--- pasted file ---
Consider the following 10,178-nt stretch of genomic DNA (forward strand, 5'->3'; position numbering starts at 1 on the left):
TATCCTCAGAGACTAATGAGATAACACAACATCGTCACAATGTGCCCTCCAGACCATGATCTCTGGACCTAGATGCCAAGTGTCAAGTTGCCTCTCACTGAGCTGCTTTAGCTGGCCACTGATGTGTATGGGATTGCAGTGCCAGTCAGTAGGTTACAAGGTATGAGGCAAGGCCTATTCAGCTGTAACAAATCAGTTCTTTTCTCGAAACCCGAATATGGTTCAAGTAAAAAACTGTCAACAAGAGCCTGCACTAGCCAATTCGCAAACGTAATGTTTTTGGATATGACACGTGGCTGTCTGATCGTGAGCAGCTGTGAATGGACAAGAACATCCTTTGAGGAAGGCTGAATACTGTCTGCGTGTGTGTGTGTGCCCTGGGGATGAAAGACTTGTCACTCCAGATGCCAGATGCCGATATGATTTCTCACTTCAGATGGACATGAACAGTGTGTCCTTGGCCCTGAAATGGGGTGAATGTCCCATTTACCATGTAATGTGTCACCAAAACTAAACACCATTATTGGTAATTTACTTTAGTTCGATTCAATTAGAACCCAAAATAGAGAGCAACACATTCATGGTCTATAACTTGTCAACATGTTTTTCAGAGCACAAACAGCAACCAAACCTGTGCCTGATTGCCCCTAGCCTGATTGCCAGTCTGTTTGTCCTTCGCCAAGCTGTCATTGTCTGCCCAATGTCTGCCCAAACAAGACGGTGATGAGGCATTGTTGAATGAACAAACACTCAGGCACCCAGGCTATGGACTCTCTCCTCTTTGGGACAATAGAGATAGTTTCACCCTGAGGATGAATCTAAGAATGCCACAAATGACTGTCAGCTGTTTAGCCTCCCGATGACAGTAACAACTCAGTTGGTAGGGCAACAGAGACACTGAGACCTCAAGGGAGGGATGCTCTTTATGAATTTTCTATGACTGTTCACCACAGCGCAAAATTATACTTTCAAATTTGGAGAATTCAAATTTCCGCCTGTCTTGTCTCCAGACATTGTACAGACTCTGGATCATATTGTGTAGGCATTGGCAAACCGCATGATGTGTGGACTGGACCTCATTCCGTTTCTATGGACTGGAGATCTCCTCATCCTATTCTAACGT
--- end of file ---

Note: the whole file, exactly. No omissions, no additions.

Consider the following 10,178-nt stretch of genomic DNA (forward strand, 5'->3'; position numbering starts at 1 on the left):
TATCCTCAGAGACTAATGAGATAACACAACATCGTCACAATGTGCCCTCCAGACCATGATCTCTGGACCTAGATGCCAAGTGTCAAGTTGCCTCTCACTGAGCTGCTTTAGCTGGCCACTGATGTGTATGGGATTGCAGTGCCAGTCAGTAGGTTACAAGGTATGAGGCAAGGCCTATTCAGCTGTAACAAATCAGTTCTTTTCTCGAAACCCGAATATGGTTCAAGTAAAAAACTGTCAACAAGAGCCTGCACTAGCCAATTCGCAAACGTAATGTTTTTGGATATGACACGTGGCTGTCTGATCGTGAGCAGCTGTGAATGGACAAGAACATCCTTTGAGGAAGGCTGAATACTGTCTGCGTGTGTGTGTGTGCCCTGGGGATGAAAGACTTGTCACTCCAGATGCCAGATGCCGATATGATTTCTCACTTCAGATGGACATGAACAGTGTGTCCTTGGCCCTGAAATGGGGTGAATGTCCCATTTACCATGTAATGTGTCACCAAAACTAAACACCATTATTGGTAATTTACTTTAGTTCGATTCAATTAGAACCCAAAATAGAGAGCAACACATTCATGGTCTATAACTTGTCAACATGTTTTTCAGAGCACAAACAGCAACCAAACCTGTGCCTGATTGCCCCTAGCCTGATTGCCAGTCTGTTTGTCCTTCGCCAAGCTGTCATTGTCTGCCCAATGTCTGCCCAAACAAGACGGTGATGAGGCATTGTTGAATGAACAAACACTCAGGCACCCAGGCTATGGACTCTCTCCTCTTTGGGACAATAGAGATAGTTTCACCCTGAGGATGAATCTAAGAATGCCACAAATGACTGTCAGCTGTTTAGCCTCCCGATGACAGTAACAACTCAGTTGGTAGGGCAACAGAGACACTGAGACCTCAAGGGAGGGATGCTCTTTATGAATTTTCTATGACTGTTCACCACAGCGCAAAATTATACTTTCAAATTTGGAGAATTCAAATTTCCGCCTGTCTTGTCTCCAGACATTGTACAGACTCTGGATCATATTGTGTAGGCATTGGCAAACCGCATGATGTGTGGACTGGACCTCATTCCGTTTCTATGGACTGGAGATCTCCTCATCCTATTCTAACGT